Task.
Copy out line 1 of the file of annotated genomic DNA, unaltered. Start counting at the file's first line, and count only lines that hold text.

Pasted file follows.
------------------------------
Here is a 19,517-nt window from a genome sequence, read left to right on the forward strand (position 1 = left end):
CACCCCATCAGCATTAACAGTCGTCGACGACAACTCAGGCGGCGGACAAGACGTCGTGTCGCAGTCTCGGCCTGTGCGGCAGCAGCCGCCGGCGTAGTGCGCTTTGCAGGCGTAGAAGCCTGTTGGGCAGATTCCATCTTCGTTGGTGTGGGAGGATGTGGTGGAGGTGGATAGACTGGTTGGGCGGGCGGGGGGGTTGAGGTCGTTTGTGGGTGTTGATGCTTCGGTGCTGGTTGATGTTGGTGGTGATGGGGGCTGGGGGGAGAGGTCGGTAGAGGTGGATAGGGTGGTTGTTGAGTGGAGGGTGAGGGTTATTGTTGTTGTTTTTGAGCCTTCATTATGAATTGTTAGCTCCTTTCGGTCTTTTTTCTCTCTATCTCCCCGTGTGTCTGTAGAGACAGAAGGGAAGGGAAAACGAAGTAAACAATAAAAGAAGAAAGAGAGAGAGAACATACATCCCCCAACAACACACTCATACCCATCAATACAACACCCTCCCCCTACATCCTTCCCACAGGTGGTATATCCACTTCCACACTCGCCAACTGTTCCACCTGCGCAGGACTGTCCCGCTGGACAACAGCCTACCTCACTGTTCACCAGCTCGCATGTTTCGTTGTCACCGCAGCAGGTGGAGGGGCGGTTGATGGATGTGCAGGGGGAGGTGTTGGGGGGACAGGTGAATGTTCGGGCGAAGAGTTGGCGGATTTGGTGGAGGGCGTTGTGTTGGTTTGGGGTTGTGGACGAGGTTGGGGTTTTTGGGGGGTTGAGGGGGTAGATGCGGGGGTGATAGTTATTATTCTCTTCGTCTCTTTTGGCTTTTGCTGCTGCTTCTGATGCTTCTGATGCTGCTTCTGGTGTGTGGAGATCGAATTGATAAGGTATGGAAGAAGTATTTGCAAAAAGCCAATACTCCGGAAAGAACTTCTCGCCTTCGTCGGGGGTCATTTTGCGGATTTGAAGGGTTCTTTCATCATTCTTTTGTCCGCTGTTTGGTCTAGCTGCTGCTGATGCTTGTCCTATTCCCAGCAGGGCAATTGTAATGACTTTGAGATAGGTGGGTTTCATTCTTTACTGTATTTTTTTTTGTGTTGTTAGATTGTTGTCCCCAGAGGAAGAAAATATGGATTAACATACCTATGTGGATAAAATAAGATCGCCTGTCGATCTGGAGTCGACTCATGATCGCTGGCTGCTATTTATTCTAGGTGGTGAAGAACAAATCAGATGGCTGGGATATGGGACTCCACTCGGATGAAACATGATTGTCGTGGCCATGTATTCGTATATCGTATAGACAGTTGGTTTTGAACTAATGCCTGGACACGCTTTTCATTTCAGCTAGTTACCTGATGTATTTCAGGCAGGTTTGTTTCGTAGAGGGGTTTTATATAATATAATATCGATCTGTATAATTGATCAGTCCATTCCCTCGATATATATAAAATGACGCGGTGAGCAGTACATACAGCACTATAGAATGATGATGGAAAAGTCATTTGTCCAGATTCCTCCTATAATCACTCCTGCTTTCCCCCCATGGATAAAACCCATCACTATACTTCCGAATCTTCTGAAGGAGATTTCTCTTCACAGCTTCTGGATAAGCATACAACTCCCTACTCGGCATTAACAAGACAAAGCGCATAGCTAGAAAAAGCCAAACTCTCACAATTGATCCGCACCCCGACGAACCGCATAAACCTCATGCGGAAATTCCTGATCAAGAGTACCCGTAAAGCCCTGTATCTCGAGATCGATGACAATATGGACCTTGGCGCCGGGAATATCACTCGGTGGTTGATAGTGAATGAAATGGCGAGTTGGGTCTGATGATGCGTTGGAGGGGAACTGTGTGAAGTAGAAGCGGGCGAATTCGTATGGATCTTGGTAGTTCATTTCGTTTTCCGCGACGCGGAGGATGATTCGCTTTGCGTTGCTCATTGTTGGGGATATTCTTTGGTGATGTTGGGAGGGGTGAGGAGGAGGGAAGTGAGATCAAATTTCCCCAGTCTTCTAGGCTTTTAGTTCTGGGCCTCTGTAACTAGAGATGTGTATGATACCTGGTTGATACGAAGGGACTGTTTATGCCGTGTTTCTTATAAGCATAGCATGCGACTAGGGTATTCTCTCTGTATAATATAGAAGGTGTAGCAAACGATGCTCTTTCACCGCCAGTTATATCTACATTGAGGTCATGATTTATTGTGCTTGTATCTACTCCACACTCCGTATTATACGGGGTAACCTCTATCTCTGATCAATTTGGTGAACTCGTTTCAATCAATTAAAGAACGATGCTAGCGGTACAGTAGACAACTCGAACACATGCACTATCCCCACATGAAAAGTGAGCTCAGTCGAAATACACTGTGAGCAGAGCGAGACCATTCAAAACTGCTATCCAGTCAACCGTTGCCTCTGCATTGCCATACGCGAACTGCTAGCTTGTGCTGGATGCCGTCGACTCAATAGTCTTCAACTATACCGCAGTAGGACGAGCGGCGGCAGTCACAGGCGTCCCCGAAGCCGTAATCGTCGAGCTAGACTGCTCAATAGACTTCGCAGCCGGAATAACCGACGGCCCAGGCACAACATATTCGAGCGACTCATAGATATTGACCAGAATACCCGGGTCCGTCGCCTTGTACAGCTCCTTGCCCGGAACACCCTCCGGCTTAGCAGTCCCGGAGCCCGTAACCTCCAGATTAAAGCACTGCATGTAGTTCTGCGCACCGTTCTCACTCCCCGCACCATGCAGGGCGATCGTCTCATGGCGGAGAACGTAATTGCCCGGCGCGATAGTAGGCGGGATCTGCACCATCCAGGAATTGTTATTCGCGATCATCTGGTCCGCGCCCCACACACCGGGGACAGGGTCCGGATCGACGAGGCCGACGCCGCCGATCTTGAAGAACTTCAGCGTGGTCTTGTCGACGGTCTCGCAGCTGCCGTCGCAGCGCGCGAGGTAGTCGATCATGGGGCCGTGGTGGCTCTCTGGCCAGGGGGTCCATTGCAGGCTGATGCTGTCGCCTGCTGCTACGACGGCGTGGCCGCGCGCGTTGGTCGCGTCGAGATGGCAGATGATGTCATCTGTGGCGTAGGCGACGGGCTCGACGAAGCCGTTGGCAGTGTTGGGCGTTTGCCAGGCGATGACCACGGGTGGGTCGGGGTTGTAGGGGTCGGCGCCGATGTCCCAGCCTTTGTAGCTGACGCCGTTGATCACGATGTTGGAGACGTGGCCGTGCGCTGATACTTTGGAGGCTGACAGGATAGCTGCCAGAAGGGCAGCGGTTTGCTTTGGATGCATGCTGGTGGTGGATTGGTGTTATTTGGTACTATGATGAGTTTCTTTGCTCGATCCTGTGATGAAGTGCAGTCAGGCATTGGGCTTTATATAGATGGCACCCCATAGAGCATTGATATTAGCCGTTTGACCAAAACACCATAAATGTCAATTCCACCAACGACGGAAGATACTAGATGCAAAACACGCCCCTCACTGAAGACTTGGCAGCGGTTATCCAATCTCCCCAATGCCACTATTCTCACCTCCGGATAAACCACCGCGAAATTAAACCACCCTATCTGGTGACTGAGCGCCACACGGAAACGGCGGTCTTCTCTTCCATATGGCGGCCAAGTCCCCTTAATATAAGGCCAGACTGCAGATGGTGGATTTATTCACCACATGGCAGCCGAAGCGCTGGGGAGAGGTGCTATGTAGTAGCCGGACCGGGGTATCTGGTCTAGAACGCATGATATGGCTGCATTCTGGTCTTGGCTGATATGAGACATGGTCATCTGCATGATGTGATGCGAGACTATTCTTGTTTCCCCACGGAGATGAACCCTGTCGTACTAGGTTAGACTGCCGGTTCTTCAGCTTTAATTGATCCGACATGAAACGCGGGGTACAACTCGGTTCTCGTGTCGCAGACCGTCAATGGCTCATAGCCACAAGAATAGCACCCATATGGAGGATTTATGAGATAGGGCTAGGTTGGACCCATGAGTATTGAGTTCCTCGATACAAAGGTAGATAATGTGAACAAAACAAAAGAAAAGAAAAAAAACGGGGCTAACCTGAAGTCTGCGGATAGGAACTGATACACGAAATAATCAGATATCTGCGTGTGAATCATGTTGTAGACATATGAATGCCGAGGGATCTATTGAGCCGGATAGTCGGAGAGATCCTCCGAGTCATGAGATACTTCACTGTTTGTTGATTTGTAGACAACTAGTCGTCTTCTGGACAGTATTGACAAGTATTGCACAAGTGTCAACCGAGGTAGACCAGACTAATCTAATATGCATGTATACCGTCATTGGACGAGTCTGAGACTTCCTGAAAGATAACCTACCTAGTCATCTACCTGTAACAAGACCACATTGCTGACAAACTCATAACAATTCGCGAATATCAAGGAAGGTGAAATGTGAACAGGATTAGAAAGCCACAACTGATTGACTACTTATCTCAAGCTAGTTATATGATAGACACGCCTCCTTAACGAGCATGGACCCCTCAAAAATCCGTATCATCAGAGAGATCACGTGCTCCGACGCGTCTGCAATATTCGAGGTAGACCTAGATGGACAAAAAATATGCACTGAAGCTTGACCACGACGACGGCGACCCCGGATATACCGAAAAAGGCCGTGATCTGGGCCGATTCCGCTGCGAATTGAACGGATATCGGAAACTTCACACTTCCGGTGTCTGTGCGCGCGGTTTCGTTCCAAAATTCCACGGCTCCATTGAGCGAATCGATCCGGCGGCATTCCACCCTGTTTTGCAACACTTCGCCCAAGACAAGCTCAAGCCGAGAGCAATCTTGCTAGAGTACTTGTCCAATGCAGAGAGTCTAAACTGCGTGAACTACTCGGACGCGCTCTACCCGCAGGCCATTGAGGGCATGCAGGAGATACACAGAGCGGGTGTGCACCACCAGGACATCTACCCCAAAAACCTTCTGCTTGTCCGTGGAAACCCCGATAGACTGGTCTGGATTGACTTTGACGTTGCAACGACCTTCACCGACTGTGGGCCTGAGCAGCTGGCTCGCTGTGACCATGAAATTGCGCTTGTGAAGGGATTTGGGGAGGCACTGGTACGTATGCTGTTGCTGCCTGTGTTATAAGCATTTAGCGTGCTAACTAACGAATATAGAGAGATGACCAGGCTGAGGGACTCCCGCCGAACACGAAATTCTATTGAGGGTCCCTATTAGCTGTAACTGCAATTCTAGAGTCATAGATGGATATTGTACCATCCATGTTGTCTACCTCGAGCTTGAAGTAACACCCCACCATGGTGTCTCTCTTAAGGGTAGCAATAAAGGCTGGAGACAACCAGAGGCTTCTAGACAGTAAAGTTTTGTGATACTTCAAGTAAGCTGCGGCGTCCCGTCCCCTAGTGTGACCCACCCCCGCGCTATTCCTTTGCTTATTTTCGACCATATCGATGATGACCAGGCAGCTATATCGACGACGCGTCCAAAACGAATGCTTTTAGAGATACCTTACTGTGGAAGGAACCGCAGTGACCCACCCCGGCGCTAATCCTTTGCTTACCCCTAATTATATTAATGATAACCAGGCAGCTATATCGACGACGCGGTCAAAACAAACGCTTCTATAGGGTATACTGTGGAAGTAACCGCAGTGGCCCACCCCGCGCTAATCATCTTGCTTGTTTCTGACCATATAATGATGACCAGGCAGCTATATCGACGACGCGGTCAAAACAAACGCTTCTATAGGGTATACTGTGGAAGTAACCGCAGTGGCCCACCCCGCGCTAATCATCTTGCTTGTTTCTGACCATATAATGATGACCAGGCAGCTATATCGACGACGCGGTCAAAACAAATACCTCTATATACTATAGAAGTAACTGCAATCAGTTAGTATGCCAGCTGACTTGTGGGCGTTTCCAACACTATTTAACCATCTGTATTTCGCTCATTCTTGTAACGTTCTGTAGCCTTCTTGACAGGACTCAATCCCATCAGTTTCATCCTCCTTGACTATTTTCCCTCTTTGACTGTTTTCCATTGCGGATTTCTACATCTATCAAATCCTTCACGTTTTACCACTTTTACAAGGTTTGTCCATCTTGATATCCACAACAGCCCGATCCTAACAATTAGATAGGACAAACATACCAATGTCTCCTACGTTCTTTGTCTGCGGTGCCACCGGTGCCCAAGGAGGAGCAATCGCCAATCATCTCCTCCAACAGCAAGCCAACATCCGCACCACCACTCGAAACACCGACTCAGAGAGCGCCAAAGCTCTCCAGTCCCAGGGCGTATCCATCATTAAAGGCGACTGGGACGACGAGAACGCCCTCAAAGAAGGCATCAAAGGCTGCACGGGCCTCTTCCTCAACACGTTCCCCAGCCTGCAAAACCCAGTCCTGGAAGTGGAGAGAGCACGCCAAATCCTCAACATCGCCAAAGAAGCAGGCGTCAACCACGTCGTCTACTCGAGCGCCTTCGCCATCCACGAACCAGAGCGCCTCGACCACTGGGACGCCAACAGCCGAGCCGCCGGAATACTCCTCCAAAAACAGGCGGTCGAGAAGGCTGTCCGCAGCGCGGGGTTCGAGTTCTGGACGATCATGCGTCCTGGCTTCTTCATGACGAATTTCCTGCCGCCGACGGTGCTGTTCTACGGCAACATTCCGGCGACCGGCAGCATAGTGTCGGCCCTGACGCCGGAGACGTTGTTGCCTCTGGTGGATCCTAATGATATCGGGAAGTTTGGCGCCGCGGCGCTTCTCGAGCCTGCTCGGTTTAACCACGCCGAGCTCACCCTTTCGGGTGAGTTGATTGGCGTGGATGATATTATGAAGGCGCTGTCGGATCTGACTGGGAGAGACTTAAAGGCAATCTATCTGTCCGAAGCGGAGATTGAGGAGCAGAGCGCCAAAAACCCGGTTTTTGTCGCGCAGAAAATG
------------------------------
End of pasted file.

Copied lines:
Here is a 19,517-nt window from a genome sequence, read left to right on the forward strand (position 1 = left end):